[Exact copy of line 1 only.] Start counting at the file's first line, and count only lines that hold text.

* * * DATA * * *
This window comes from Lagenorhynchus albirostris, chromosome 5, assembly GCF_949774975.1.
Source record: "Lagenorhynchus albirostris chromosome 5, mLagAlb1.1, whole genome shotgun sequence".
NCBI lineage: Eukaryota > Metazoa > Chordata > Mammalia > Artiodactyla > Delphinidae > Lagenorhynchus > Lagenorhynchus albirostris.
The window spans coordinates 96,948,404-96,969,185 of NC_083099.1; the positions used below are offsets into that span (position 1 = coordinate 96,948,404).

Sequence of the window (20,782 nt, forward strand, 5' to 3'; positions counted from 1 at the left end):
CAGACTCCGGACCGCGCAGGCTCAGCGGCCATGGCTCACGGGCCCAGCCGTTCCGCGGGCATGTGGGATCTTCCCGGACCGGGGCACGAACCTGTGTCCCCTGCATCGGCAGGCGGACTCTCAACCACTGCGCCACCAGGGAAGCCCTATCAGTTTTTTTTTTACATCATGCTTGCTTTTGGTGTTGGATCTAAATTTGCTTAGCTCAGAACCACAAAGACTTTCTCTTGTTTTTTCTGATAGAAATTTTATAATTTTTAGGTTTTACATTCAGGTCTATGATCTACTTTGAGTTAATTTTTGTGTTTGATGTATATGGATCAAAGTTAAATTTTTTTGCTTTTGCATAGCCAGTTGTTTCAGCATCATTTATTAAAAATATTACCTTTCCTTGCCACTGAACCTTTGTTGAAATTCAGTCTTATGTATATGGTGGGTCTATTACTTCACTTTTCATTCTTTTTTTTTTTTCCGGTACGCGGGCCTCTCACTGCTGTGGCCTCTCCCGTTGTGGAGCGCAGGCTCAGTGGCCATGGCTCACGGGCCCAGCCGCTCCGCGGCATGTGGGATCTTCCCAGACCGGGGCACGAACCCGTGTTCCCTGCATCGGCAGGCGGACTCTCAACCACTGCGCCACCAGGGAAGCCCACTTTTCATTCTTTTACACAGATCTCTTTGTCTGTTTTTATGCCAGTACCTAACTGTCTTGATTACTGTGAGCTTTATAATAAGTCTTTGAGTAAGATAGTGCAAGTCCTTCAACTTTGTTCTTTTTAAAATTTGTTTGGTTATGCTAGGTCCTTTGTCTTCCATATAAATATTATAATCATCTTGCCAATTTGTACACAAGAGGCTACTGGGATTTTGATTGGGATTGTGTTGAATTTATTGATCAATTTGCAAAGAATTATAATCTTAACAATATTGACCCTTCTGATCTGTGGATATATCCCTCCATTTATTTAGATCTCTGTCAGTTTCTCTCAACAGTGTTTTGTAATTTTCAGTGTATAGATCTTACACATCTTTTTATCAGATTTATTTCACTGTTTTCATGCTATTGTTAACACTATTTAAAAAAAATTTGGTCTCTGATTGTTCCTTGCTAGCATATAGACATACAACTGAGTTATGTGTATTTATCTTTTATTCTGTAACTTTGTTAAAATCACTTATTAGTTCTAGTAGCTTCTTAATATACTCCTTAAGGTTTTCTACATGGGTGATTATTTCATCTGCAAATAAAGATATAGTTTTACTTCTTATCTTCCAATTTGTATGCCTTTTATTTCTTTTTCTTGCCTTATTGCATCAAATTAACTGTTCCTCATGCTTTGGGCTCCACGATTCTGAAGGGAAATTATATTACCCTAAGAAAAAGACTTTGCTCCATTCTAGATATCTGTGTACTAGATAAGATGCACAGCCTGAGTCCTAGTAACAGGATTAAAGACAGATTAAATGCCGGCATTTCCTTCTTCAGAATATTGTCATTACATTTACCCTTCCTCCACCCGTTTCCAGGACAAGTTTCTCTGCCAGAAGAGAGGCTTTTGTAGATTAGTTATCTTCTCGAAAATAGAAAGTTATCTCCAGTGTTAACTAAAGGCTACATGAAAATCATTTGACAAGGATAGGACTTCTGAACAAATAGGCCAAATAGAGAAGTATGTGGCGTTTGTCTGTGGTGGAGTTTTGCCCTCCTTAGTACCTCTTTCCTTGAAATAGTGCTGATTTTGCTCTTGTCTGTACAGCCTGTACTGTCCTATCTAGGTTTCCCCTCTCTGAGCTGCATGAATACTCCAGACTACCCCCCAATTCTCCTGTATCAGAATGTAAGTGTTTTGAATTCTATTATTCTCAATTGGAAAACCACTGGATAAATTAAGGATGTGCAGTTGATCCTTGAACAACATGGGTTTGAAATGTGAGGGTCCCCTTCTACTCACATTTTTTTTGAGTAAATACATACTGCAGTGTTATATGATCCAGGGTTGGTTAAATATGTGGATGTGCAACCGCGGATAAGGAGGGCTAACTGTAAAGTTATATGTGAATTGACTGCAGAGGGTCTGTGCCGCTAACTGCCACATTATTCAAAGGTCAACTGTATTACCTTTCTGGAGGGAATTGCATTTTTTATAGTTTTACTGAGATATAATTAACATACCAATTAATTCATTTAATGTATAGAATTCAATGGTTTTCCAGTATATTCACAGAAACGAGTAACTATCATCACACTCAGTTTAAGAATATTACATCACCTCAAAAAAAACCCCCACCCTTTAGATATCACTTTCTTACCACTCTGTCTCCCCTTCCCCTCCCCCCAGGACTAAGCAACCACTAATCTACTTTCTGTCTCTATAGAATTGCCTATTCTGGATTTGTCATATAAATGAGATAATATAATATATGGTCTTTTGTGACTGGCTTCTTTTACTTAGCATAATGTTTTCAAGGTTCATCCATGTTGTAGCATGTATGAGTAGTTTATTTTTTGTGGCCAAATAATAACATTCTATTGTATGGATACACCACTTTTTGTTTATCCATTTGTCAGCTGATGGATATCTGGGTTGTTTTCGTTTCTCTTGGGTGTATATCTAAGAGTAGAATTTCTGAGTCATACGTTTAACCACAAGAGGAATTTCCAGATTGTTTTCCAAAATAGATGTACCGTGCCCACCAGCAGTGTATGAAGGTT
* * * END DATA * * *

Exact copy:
This window comes from Lagenorhynchus albirostris, chromosome 5, assembly GCF_949774975.1.